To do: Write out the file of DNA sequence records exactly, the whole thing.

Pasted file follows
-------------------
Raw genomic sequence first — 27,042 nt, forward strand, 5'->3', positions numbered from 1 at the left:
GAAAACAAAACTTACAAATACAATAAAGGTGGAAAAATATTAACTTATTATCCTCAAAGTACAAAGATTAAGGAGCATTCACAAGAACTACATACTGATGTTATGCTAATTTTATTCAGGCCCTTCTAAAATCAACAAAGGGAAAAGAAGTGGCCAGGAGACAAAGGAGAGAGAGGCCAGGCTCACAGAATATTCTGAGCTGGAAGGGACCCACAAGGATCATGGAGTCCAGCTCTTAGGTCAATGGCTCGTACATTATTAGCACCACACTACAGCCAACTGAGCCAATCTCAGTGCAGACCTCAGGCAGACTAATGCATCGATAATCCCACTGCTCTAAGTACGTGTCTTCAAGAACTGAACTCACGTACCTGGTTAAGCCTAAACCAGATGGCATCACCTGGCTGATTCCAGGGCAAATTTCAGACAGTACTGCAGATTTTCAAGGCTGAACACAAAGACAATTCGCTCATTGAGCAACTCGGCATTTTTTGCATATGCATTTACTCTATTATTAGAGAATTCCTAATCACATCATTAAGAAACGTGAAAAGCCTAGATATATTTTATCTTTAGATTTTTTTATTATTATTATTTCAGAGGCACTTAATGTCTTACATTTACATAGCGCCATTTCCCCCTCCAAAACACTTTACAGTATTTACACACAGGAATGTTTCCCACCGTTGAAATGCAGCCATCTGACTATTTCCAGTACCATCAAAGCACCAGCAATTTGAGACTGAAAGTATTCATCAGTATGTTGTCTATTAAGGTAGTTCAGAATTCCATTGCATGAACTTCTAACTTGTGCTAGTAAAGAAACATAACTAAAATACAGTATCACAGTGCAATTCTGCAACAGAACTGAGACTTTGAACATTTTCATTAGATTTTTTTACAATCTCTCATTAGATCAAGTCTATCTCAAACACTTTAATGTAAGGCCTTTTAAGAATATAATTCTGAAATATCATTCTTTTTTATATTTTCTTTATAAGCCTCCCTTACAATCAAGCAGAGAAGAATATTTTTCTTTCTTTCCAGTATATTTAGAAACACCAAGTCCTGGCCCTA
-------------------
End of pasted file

Raw genomic sequence first — 27,042 nt, forward strand, 5'->3', positions numbered from 1 at the left:
GAAAACAAAACTTACAAATACAATAAAGGTGGAAAAATATTAACTTATTATCCTCAAAGTACAAAGATTAAGGAGCATTCACAAGAACTACATACTGATGTTATGCTAATTTTATTCAGGCCCTTCTAAAATCAACAAAGGGAAAAGAAGTGGCCAGGAGACAAAGGAGAGAGAGGCCAGGCTCACAGAATATTCTGAGCTGGAAGGGACCCACAAGGATCATGGAGTCCAGCTCTTAGGTCAATGGCTCGTACATTATTAGCACCACACTACAGCCAACTGAGCCAATCTCAGTGCAGACCTCAGGCAGACTAATGCATCGATAATCCCACTGCTCTAAGTACGTGTCTTCAAGAACTGAACTCACGTACCTGGTTAAGCCTAAACCAGATGGCATCACCTGGCTGATTCCAGGGCAAATTTCAGACAGTACTGCAGATTTTCAAGGCTGAACACAAAGACAATTCGCTCATTGAGCAACTCGGCATTTTTTGCATATGCATTTACTCTATTATTAGAGAATTCCTAATCACATCATTAAGAAACGTGAAAAGCCTAGATATATTTTATCTTTAGATTTTTTTATTATTATTATTTCAGAGGCACTTAATGTCTTACATTTACATAGCGCCATTTCCCCCTCCAAAACACTTTACAGTATTTACACACAGGAATGTTTCCCACCGTTGAAATGCAGCCATCTGACTATTTCCAGTACCATCAAAGCACCAGCAATTTGAGACTGAAAGTATTCATCAGTATGTTGTCTATTAAGGTAGTTCAGAATTCCATTGCATGAACTTCTAACTTGTGCTAGTAAAGAAACATAACTAAAATACAGTATCACAGTGCAATTCTGCAACAGAACTGAGACTTTGAACATTTTCATTAGATTTTTTTACAATCTCTCATTAGATCAAGTCTATCTCAAACACTTTAATGTAAGGCCTTTTAAGAATATAATTCTGAAATATCATTCTTTTTTATATTTTCTTTATAAGCCTCCCTTACAATCAAGCAGAGAAGAATATTTTTCTTTCTTTCCAGTATATTTAGAAACACCAAGTCCTGGCCCTA